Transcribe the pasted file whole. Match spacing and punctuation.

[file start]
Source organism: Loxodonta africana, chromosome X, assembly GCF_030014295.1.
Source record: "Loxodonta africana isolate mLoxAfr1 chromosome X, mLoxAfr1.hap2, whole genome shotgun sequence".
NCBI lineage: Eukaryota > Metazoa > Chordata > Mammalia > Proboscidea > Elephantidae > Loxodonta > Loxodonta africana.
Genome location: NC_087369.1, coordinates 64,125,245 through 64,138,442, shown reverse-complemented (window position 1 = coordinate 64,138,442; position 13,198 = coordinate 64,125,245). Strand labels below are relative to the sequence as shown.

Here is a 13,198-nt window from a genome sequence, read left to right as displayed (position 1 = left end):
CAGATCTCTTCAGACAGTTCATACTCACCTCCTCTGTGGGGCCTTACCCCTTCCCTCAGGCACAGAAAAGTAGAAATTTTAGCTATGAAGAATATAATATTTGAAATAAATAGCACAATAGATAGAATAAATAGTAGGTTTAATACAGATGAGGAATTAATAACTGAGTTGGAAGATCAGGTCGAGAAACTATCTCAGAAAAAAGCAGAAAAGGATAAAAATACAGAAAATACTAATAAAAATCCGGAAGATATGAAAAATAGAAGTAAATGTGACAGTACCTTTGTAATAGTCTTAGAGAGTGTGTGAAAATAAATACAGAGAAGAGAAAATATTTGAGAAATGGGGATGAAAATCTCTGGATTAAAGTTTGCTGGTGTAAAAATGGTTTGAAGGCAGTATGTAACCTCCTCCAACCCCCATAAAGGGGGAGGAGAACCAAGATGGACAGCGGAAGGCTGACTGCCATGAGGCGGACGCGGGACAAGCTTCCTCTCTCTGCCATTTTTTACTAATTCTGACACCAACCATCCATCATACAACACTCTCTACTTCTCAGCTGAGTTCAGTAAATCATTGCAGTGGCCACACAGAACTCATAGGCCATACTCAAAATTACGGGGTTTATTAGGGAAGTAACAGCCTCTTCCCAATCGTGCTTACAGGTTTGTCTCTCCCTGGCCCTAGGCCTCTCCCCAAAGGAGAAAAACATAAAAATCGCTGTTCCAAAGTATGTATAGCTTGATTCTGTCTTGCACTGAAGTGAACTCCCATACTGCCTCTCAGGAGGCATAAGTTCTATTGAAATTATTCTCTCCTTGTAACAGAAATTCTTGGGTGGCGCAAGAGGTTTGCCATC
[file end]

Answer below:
Source organism: Loxodonta africana, chromosome X, assembly GCF_030014295.1.
Source record: "Loxodonta africana isolate mLoxAfr1 chromosome X, mLoxAfr1.hap2, whole genome shotgun sequence".
NCBI lineage: Eukaryota > Metazoa > Chordata > Mammalia > Proboscidea > Elephantidae > Loxodonta > Loxodonta africana.
Genome location: NC_087369.1, coordinates 64,125,245 through 64,138,442, shown reverse-complemented (window position 1 = coordinate 64,138,442; position 13,198 = coordinate 64,125,245). Strand labels below are relative to the sequence as shown.

Here is a 13,198-nt window from a genome sequence, read left to right as displayed (position 1 = left end):
CAGATCTCTTCAGACAGTTCATACTCACCTCCTCTGTGGGGCCTTACCCCTTCCCTCAGGCACAGAAAAGTAGAAATTTTAGCTATGAAGAATATAATATTTGAAATAAATAGCACAATAGATAGAATAAATAGTAGGTTTAATACAGATGAGGAATTAATAACTGAGTTGGAAGATCAGGTCGAGAAACTATCTCAGAAAAAAGCAGAAAAGGATAAAAATACAGAAAATACTAATAAAAATCCGGAAGATATGAAAAATAGAAGTAAATGTGACAGTACCTTTGTAATAGTCTTAGAGAGTGTGTGAAAATAAATACAGAGAAGAGAAAATATTTGAGAAATGGGGATGAAAATCTCTGGATTAAAGTTTGCTGGTGTAAAAATGGTTTGAAGGCAGTATGTAACCTCCTCCAACCCCCATAAAGGGGGAGGAGAACCAAGATGGACAGCGGAAGGCTGACTGCCATGAGGCGGACGCGGGACAAGCTTCCTCTCTCTGCCATTTTTTACTAATTCTGACACCAACCATCCATCATACAACACTCTCTACTTCTCAGCTGAGTTCAGTAAATCATTGCAGTGGCCACACAGAACTCATAGGCCATACTCAAAATTACGGGGTTTATTAGGGAAGTAACAGCCTCTTCCCAATCGTGCTTACAGGTTTGTCTCTCCCTGGCCCTAGGCCTCTCCCCAAAGGAGAAAAACATAAAAATCGCTGTTCCAAAGTATGTATAGCTTGATTCTGTCTTGCACTGAAGTGAACTCCCATACTGCCTCTCAGGAGGCATAAGTTCTATTGAAATTATTCTCTCCTTGTAACAGAAATTCTTGGGTGGCGCAAGAGGTTTGCCATC